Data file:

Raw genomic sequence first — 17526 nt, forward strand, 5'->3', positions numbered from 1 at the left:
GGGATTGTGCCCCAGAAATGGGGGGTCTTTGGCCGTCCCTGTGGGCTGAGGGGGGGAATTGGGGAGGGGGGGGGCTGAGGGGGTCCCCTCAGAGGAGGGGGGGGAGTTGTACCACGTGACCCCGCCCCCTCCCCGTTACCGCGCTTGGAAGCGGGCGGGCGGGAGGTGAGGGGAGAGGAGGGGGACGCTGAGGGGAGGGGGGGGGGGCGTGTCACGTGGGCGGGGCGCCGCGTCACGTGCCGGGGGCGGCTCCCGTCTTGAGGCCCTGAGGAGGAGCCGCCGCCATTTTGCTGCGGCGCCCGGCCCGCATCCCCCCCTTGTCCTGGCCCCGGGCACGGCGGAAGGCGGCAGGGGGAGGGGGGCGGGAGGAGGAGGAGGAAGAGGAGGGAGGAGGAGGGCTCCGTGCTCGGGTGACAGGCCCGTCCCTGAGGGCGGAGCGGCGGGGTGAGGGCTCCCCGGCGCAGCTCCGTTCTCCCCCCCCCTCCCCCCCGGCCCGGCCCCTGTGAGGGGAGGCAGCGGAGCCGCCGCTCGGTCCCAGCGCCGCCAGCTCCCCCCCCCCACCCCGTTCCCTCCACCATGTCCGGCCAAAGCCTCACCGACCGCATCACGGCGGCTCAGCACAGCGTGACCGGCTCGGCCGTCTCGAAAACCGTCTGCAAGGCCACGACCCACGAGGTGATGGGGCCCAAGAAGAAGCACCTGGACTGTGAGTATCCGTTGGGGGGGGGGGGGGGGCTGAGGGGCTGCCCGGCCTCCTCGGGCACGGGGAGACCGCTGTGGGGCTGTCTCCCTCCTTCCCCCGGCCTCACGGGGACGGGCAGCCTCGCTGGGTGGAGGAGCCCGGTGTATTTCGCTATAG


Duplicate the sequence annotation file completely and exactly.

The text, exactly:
Raw genomic sequence first — 17526 nt, forward strand, 5'->3', positions numbered from 1 at the left:
GGGATTGTGCCCCAGAAATGGGGGGTCTTTGGCCGTCCCTGTGGGCTGAGGGGGGGAATTGGGGAGGGGGGGGGCTGAGGGGGTCCCCTCAGAGGAGGGGGGGGAGTTGTACCACGTGACCCCGCCCCCTCCCCGTTACCGCGCTTGGAAGCGGGCGGGCGGGAGGTGAGGGGAGAGGAGGGGGACGCTGAGGGGAGGGGGGGGGGGCGTGTCACGTGGGCGGGGCGCCGCGTCACGTGCCGGGGGCGGCTCCCGTCTTGAGGCCCTGAGGAGGAGCCGCCGCCATTTTGCTGCGGCGCCCGGCCCGCATCCCCCCCTTGTCCTGGCCCCGGGCACGGCGGAAGGCGGCAGGGGGAGGGGGGCGGGAGGAGGAGGAGGAAGAGGAGGGAGGAGGAGGGCTCCGTGCTCGGGTGACAGGCCCGTCCCTGAGGGCGGAGCGGCGGGGTGAGGGCTCCCCGGCGCAGCTCCGTTCTCCCCCCCCCTCCCCCCCGGCCCGGCCCCTGTGAGGGGAGGCAGCGGAGCCGCCGCTCGGTCCCAGCGCCGCCAGCTCCCCCCCCCCACCCCGTTCCCTCCACCATGTCCGGCCAAAGCCTCACCGACCGCATCACGGCGGCTCAGCACAGCGTGACCGGCTCGGCCGTCTCGAAAACCGTCTGCAAGGCCACGACCCACGAGGTGATGGGGCCCAAGAAGAAGCACCTGGACTGTGAGTATCCGTTGGGGGGGGGGGGGGGGCTGAGGGGCTGCCCGGCCTCCTCGGGCACGGGGAGACCGCTGTGGGGCTGTCTCCCTCCTTCCCCCGGCCTCACGGGGACGGGCAGCCTCGCTGGGTGGAGGAGCCCGGTGTATTTCGCTATAG